Constitutional, ethical questions on budget bill
The current brouhaha over the budget bill has brought to the fore certain constitutional and ethical questions that are ripe for judicial determination and for a thorough, unbridled public scrutiny as well.
For one, the act of the House of Representatives in holding on to the ratified bill for the purpose of itemizing or fleshing out any of its provisions finds no basis in the Constitution nor in the law. After the bill’s ratification by both houses of Congress, the next thing left for them to do is to perform no more than the “ministerial” duty of coming out with an “enrolled bill,” which is simply the ratified bicameral conference committee version of the House and Senate bills duly signed by the speaker and Senate president and attested to by the secretaries of both chambers.
As it now stands, Congress has held the budget bill hostage and the operation of the entire government under great stress for an unreasonable length of time (in fact, almost thrice as much as the 30-day period given by the Constitution to the President to act on an enrolled bill) by assuming a discretionary power over the disposition of a ratified bill which many legal experts believe the legislative body, or any of its houses, does not have.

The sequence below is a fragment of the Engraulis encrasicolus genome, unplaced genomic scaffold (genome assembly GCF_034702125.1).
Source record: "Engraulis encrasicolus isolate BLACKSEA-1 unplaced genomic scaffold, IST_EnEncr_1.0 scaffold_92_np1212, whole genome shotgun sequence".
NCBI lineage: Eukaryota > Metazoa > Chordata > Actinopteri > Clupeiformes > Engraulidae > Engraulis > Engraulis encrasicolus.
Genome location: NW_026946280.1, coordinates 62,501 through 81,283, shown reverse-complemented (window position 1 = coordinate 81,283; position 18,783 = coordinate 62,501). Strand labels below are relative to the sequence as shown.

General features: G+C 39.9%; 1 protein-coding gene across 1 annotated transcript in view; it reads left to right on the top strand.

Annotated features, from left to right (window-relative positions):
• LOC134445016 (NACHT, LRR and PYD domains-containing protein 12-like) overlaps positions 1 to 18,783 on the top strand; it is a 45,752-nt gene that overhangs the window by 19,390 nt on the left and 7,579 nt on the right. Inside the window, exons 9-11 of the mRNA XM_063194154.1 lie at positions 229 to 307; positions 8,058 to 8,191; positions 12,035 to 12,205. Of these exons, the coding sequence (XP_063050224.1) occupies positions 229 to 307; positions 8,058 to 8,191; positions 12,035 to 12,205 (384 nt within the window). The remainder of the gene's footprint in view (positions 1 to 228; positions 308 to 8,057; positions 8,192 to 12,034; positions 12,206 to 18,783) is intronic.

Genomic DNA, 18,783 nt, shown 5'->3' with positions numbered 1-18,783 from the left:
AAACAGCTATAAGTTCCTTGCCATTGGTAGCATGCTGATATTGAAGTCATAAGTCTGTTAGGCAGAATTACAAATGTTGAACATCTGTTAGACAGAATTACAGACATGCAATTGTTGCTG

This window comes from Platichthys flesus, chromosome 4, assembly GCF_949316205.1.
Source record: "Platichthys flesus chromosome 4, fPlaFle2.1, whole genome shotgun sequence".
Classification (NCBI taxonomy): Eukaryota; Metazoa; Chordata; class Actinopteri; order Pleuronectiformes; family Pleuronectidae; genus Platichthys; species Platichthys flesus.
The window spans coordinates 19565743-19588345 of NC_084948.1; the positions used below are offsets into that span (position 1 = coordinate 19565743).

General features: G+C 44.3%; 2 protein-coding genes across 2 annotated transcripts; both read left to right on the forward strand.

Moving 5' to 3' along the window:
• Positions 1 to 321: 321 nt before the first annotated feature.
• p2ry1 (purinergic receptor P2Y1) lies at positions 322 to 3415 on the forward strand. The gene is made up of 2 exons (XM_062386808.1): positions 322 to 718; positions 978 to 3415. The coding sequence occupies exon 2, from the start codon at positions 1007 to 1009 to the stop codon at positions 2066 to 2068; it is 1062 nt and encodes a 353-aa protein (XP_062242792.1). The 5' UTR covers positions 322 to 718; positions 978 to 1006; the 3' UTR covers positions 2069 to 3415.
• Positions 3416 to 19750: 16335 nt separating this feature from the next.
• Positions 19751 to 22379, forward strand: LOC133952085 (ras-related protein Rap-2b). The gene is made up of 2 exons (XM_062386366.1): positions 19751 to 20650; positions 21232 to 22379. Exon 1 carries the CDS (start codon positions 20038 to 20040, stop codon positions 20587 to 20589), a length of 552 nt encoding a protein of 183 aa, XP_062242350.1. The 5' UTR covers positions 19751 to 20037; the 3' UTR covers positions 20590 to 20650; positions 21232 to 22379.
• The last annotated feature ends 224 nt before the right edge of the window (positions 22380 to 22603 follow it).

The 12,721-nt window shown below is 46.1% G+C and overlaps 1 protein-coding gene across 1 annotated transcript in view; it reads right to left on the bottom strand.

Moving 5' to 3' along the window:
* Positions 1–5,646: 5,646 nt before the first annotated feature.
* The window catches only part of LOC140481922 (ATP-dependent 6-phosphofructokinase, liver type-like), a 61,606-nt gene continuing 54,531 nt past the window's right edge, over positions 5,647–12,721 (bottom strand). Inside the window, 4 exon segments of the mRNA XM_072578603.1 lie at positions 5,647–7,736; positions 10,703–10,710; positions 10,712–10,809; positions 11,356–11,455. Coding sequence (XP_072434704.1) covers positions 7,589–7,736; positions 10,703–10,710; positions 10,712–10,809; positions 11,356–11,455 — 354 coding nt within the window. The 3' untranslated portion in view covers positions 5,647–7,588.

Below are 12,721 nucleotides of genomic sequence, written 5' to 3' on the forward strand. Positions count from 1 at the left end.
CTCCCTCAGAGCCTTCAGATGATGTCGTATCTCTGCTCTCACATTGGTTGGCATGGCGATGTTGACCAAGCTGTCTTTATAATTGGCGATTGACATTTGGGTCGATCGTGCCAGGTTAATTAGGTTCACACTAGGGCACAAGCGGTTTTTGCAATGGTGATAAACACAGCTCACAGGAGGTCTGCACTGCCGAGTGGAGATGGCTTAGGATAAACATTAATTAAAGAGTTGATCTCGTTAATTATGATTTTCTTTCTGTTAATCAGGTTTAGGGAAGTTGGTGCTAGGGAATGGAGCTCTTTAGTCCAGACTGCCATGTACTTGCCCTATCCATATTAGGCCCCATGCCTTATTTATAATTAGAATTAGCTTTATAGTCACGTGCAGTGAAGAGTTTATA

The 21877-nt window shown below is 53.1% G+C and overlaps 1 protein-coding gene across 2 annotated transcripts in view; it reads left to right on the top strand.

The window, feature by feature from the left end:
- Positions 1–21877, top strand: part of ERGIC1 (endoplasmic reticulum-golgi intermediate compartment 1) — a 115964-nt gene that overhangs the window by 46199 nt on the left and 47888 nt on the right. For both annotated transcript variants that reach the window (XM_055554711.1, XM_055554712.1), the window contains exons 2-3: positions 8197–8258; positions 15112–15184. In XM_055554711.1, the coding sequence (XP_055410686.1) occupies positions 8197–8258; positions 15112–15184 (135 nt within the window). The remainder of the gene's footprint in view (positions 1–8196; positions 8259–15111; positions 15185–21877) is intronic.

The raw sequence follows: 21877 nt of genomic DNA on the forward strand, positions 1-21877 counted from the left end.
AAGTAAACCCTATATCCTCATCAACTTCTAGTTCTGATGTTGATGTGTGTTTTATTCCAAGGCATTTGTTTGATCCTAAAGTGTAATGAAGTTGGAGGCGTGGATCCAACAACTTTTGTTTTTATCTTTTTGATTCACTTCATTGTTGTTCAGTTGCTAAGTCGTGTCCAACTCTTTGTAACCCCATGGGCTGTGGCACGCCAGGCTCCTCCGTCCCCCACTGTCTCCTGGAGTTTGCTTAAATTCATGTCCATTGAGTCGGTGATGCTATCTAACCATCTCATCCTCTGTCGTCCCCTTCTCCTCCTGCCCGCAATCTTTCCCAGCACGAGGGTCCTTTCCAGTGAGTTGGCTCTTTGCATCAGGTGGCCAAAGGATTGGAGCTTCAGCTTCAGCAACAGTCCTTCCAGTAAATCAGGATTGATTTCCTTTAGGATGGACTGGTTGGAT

For another, the recent act of the Senate leadership to sit down and negotiate with the House to resolve the impasse is also deemed as highly dubious considering that “negotiation” would give no other impression than that it agrees with the lower chamber, after all the hullabaloo, that the ratified budget bill may still be subjected to changes by way of “itemization” of the already approved appropriations.
Those acts of the chambers, taken together, would in effect set a precedent which, unless judicially overturned in a proper action, would recur in the future and throw in disarray the entire budget process as mandated by the Constitution.
And at the end of it all, the uncertainty engendered by this unwarranted exercise of legislative hegemony is hurting badly the economy, and wreaks havoc on the people who are bearing the brunt of a budget bill that “flew” but is unsure when it will “touch ground” to serve its intended purpose.
ALVIN T. CLARIDADES, Obando, Bulacan, [email protected]
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